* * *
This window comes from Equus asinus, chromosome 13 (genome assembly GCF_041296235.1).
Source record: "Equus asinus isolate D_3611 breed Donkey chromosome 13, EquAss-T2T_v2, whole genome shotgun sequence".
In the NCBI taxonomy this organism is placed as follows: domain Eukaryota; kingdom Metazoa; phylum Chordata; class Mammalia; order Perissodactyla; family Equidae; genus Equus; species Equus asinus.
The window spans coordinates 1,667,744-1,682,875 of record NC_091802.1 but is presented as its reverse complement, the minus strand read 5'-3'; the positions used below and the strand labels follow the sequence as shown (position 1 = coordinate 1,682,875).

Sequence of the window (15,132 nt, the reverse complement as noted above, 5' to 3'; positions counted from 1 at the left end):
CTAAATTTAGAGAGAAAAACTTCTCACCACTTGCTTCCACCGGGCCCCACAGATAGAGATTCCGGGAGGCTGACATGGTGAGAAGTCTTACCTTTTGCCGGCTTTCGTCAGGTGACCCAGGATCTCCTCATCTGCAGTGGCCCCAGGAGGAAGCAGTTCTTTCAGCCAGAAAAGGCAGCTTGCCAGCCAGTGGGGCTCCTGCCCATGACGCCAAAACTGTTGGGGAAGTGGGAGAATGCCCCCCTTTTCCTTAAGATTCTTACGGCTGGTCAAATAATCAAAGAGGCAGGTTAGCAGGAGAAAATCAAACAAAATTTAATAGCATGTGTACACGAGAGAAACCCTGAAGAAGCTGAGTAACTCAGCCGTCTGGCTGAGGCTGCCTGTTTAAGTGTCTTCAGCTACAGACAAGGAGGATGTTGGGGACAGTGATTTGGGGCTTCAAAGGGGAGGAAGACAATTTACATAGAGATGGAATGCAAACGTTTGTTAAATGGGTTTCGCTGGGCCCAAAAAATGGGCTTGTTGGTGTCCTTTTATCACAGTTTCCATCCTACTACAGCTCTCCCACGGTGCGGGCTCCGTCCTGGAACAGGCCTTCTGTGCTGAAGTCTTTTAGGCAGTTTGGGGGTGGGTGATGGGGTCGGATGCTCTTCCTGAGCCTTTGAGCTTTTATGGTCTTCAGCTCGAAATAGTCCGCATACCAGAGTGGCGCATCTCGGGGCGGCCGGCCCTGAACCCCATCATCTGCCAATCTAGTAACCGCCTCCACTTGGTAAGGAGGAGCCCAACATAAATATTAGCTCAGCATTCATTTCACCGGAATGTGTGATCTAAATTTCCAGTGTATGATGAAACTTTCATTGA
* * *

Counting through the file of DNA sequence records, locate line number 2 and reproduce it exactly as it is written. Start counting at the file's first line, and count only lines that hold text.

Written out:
Source record: "Equus asinus isolate D_3611 breed Donkey chromosome 13, EquAss-T2T_v2, whole genome shotgun sequence".